11. Terror plotters who devise plans for vehicle attacks will face tougher sentences under new proposals drawn up in response to a recent surge this year. https://www.standard.co.uk/news/crime/terror-plotters-facing-tougher-punishments-for-knife-and-car-plans-after-spike-in-new-category-a3656651.html
  12. A police officer today told of the terrifying moment ammonia was thrown in his face as he tried to arrest an erratic driver, saying: “I thought I’d never see my children again.” Pc Simon Ashton was blinded when he was squirted with the corrosive liquid as he grappled with the motorist. https://www.standard.co.uk/news/crime/i-thought-id-never-see-kids-again-says-hero-police-officer-blinded-with-ammonia-as-he-arrested-a3655681.html
  13. "High profile job"? Perhaps I define such things differently to the Evening Standard.
  14. Theresa May won't say if she'd vote for Brexit now 10 October 2017 From the section UK Politics Related Topics Brexit Image copyright LBC Theresa May has refused to say how she would vote if there was another Brexit referendum. The prime minister, who backed Remain in last year's vote, was repeatedly asked if she would now vote for Brexit. She replied: "I don't answer hypothetical questions." The PM who said the UK had a "brighter future" after Brexit during the election campaign, added: "I voted Remain for good reasons at the time but circumstances move on." EU's Tusk warns over 'slow pace' of talks Presenter Ian Dale told Mrs May Health Secretary Jeremy Hunt had switched from Remain to Leave because former Chancellor George Osborne's gloomy economic predictions had failed to come true. He asked Mrs May why she could not say she had changed her mind, given that she was leading the country into Brexit. "Yes and I'm prime minister ensuring I'm going to deliver Brexit for the British people," she replied. Pressed again, Mrs May said: "I could say I would still vote Remain or I would vote Leave just to give you an answer to that question. "I am being open and honest with you. What I did last time round was I looked at everything and I came to a judgment and I would do exactly the same this time round. "But we are not having another referendum and that's absolutely crucial." Mrs May's second in command, First Secretary of State Damian Green, also refused to say whether he would back Brexit if there was a referendum now. Mr Green, who was a board member of the campaign to keep Britain in the EU, told Channel 4 News: "I don't resile from anything I said during the campaign." But he added that it was a "meaningless" question and "purely hypothetical". View the full article
  15. Police: officers on Borough High Street in London following the terror attack PA Scotland Yard should be allowed to claim back the costs of responding to terror attacks or major incidents like the Grenfell tragedy, a new report has suggested. https://www.standard.co.uk/news/london/scotland-yard-should-be-allowed-to-claim-back-costs-of-responding-to-terror-attacks-a3654546.html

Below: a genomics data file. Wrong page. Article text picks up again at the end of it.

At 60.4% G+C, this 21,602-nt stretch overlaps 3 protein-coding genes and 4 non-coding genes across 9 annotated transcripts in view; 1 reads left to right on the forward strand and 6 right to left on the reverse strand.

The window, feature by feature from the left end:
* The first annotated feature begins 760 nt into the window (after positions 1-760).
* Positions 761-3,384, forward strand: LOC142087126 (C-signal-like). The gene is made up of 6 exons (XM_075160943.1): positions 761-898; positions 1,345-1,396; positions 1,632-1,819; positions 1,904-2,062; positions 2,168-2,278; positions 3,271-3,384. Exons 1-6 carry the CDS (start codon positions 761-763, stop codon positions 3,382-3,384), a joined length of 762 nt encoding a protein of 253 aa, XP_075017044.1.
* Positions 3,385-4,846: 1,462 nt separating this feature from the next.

16. Southwark Council was today facing calls for an “urgent independent inquiry” after it emerged a woman jailed over the London July 21 bomb plot was given a high-profile job. Mulumebet Girma, 33, rose through the ranks and was even put on the cover of a council magazine after failing to disclose her criminal past https://www.standard.co.uk/news/london/woman-jailed-over-london-july-21-bomb-plot-given-council-job-a3654801.html
  17. Earlier
  18. Met Police: Scotland Yard's gang specialist has said social media sites like YouTube must do more to crack down on music videos that promote gang violence YouTube and other social media websites must do more to crack down on music videos that glamorise violence and gun crime, Scotland Yard’s gang specialist has said. https://www.standard.co.uk/news/crime/youtube-must-crack-down-on-music-videos-glamorising-gun-crime-met-police-gang-chief-says-a3653496.html
  19. Border Force officer held in guns and drugs inquiry 9 October 2017 From the section England Image copyright National Crime Agency Image caption Six men have been charged as part of the police operation in France and south east England A Border Force officer is among 12 people arrested by police investigating a group suspected of importing drugs and firearms into the UK. The officer, 36 and from Dover, was detained by French police near Calais with three other British nationals. All four remain in custody. Eleven firearms, 74lb (34kg) of cocaine and 16lb (7kg) of heroin were seized. Eight men were later arrested by the Met Police in Kent and London, six of whom have been charged. The six are accused of conspiracy to import firearms and class A drugs and are due to appear at Barkingside Magistrates' Court, the National Crime Agency (NCA) said. They are: Christopher Hendra, 29, of Dunlin Walk, Sittingbourne, Kent Liam Attwell, 18, of Becketts Close, Ashford, Kent Terry Willett, 31, of Long Meadow Way, Canterbury, Kent Daniel Duvall, 36, of Coldharbour Lane, Maidstone, Kent Craig Brabon, 36, of Hazebrouck Road, Faversham, Kent Christopher Whitehead, 40, of Orpington, south-east London The other two men were released as the investigation continues. Searches by NCA officers have taken place in the Dover and Folkestone areas. Dave Hucker, head of the NCA's anti-corruption unit, said: "This operation has brought together law enforcement from both sides of the Channel, and we believe we have prevented the importation of a significant quantity of class A drugs and firearms to the UK." View the full article